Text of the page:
Introduction: Gas Heated Hot Tub

The goal of the project was to heat my hot tub in an economical way. The existing built-in electric heater used almost 6000 watts when running and at the new electric rates, keeping the tub up to 104 F made the utility bill very high. I attempted for a while to keep the temperature at a lower setting and turn it up only in anticipation of using the tub. This was unsatisfactory since it makes spontaneous use of the tub impossible and still used expensive electricity for heat.

The idea began when my 21 year old household gas water heater appeared to develop a leak. The leak seemed to grow so I bought and installed a new tank gas water heater. I then had a somewhat viable gas water heater on hand. Why not use it to heat water for the hot tub? The hot tub is located in the back yard lower patio, and the only apparent place for the extra gas water heater would near the gas source next to its replacement in the basement, about 40 feet distant from the tub.

Step 1: Adapting the Hot Tub

The hot tub has provision for an ozone generator, but this option was never installed. What this means though is the tub has an unused jet with stubbed off 3/4" hose connected, and a stubbed off hose on the manifold which comes after the hot tub pump and electric heater. The manifold has several tubes which direct water from the pump to the various jets which shoot water into the tub. My plan was to connect the stubbed ozone tubes to the tank heater in the basement and disconnect the electric heater.

The hot tub pump runs at two speeds. It comes on slow when it comes on automatically twice a day for an hour of filtering, and slow also when the thermostat tells it it needs heat and the heater circuit is turned on. It comes on fast only when manually directed by push button and then only stays on fast for 20 minutes. I wondered if the hot tub pump at slow would have enough pressure to move the water over the relatively long path to and from the gas water heater.

Step 2: Using an Extra Hot Water Tank - Skip This Step

My initial approach used the extra hot water tank heater (HWT). I stood it next to the household HWT, put in the extra gas line and exhaust gas vent and ran Pex tubing 40 feet back and forth between the HWT in the basement and the hot tub in the back yard.

Step 3: Heat Exchanger

Giving up on the Hot Water Tank

Using the old tank hot water heater (HWT) worked for a while. But it didn't fill to the top, allowing air to enter the system, and it generated lots of rust that came into the hot tub. After fighting with the hot water tank for too long, I finally decied to go with heat exchanger (HEX) approach. A heat exchanger would use the heat from my household hot water tank and transfer it to the hot tub. Most of the plumbing was already in place. And based on my struggles with the dedicated (now dead) HWT approach, I had a pair of one way valves and a extra Taco 007 motor.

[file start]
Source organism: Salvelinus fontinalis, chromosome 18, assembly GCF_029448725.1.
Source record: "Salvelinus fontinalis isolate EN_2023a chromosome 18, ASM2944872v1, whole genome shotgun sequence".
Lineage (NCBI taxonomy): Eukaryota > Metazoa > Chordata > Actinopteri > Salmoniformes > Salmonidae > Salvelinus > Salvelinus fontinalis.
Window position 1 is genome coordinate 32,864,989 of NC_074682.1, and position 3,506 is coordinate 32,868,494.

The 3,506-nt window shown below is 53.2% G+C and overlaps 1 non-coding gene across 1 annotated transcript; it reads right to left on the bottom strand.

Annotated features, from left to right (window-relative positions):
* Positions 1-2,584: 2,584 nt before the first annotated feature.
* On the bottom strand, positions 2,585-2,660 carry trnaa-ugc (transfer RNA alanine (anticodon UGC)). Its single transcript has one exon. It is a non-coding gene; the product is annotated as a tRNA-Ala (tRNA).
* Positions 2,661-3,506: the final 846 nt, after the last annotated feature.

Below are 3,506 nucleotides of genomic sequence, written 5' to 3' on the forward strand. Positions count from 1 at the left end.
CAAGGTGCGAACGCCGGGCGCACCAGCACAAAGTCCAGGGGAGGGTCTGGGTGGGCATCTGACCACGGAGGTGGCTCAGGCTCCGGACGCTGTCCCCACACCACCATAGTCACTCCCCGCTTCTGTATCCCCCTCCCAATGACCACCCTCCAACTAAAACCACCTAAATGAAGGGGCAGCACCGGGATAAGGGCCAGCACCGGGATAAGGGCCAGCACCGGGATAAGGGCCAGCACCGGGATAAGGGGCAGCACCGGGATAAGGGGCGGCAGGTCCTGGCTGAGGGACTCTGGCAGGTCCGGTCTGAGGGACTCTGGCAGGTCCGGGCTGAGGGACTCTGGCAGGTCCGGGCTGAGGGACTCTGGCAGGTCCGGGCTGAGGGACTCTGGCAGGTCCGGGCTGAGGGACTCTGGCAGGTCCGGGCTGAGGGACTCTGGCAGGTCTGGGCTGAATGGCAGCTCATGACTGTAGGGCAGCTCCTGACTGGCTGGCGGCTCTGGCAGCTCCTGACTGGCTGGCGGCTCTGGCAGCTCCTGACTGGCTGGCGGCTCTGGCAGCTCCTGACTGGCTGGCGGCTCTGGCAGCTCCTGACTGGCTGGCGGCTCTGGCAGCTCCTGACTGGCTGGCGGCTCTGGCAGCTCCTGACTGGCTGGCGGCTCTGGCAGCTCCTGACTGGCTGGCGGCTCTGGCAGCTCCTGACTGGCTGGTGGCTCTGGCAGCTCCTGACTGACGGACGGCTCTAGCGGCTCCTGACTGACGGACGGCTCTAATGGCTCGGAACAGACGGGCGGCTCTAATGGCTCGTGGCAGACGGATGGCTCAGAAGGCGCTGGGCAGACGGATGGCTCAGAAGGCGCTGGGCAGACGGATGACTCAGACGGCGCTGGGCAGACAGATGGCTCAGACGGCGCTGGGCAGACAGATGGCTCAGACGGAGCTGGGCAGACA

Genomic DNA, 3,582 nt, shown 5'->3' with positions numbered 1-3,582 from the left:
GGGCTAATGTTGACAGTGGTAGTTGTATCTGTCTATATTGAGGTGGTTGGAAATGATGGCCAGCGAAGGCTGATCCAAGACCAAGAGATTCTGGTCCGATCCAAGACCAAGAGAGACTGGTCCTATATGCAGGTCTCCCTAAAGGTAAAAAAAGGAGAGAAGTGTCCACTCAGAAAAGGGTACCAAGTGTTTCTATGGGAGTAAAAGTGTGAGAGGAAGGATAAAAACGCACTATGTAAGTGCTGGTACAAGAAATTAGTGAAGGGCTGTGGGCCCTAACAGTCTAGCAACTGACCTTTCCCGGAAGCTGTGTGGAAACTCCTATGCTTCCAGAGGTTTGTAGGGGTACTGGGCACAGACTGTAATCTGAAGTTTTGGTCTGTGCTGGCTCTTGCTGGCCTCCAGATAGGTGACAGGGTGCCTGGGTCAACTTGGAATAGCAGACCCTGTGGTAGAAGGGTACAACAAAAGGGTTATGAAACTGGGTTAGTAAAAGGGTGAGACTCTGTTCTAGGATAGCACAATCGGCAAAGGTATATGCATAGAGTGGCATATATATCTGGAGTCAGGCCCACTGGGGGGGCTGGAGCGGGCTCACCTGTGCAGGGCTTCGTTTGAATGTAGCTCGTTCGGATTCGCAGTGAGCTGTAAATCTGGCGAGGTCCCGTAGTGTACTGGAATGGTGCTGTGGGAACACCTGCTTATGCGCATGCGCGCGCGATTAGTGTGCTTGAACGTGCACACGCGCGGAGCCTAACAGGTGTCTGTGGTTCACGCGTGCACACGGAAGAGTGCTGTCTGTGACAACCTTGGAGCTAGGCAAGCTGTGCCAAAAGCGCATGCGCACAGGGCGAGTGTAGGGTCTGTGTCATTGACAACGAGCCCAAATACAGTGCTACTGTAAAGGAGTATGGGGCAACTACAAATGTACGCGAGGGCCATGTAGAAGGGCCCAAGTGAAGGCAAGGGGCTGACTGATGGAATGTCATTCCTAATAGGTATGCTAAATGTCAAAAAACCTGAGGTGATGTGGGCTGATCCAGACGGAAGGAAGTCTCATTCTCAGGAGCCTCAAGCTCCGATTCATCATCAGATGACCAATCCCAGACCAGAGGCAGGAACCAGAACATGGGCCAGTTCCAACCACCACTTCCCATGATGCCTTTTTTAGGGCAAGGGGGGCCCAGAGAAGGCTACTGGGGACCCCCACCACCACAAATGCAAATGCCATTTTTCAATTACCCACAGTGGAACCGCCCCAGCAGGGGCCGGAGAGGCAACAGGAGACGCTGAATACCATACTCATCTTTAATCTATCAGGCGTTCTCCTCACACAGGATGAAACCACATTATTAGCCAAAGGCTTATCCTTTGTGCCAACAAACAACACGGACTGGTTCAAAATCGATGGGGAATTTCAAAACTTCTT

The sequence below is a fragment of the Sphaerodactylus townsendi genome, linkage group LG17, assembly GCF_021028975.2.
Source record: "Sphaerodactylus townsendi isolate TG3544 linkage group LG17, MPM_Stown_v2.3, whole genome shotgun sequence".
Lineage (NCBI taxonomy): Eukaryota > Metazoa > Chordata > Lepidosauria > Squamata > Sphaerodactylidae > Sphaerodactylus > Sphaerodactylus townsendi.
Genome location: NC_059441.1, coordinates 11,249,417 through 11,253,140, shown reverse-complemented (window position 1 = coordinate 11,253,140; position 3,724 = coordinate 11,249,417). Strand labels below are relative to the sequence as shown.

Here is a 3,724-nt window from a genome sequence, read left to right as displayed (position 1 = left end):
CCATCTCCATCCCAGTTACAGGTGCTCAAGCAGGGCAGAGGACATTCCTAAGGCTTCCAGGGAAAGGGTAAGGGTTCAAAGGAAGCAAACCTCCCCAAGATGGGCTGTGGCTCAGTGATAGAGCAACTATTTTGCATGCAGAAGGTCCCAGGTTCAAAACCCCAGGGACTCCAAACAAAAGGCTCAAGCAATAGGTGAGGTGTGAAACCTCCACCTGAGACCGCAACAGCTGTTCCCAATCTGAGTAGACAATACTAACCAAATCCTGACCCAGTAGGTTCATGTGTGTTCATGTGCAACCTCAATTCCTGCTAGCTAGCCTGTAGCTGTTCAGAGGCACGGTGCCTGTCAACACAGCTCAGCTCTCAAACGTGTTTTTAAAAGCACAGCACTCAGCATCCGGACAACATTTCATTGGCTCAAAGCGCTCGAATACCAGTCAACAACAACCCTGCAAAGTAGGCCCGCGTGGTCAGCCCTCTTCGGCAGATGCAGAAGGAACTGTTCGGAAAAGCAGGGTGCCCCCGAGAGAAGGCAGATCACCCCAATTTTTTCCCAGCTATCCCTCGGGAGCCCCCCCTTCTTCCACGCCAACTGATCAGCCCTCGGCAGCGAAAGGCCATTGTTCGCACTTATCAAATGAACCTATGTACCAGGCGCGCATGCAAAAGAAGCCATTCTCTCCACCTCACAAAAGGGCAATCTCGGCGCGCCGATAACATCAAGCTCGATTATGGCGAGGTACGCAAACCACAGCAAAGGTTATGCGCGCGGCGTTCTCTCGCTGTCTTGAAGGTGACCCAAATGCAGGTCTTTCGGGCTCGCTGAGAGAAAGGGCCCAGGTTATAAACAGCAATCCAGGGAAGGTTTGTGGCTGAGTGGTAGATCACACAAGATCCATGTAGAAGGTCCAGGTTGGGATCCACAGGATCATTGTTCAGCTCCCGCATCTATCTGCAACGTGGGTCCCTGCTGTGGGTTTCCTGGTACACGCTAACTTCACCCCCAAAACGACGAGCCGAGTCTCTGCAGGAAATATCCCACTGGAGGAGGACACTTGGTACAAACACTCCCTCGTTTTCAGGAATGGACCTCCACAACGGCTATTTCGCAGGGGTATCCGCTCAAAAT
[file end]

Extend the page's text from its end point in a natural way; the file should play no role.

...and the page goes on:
I looked online and there are great stainless steel heat exchanges you can buy. Online I also saw the sidearm style of HEX, which sometimes use convection to move the water. I priced them online, found out about sidearm style, which parallels the HWT and sometimes use convection to move the hot water through.

Heat Transfer Fins

A neighbor suggested this approach for heat transfer fins. 4 inch lengths of 3/4 copper, slit lengthwise but leaving 1/2 inch uncut to make 4 bendable fins. One slit is cut through so the circle can be stretched to fit over the inside tube. I have them all facing the same direction and soldered in place at even intervals.

Copper Construction

I used 5 feet of 1/1/2 inch heavy copper tubing for the outside. The end pieces are 1 1/2 reducers that happen to be bushing style, which means they fit into the tee. If I had used regular non-bushing reducers, I would have had to cut some 1 1/2 nipples from the 5 foot piece. Notice that the bottom of the HEX has a street 90 soldered in instead of having the threaded fitting come straight out. I should have done the top this way too. I had two temperature gauges left over from another project, and I put these into the top and bottom of the hot tub circuit so I could see the temp. differential. Also they look cool.

Bottom Line

After running for a few days the new system appears to be working well. Due to heat loss at the hot tub, the system calls for heat about every 1/2 hour and the system runs for about 10 minutes before reaching 104F. It would have been "unfortunate" if the HEX was too small to bring the tub up to temp. But 5 feet of length seems sufficient. Probably larger would be better.

Initially, due to plumbing confusion, I had the flows through the HEX both running the same direction. Published lore says they should be flowing opposite directions, so I changed it. Based on my log of electric energy used to maintain temperature during the night, it only works marginally better flowing opposite. But in sum, the HEX is superior to the HWT approach. There is NO MORE RUST in the tub. I suspect the natural gas usage will be less since I'm not maintaining a second large tank. And space in the basement has been reclaimed. Cost not including pumps was about $200.

Line below the Bottom Line - Addendum several years later

I noticed one day that the hot tub had become more full. Hmm. The only explanation was that the HEX had failed and that pressurized household water was coming into the hot tub pipe. Avoiding the big box store, I used a local plumbing supply and bought all new copper for about $85. Less than before. So I rebuilt the HEX, this time using type L copper which is thicker than the type M I had used before. Also, I'm resolving to watch the Ph more carefully and not let it become too acid.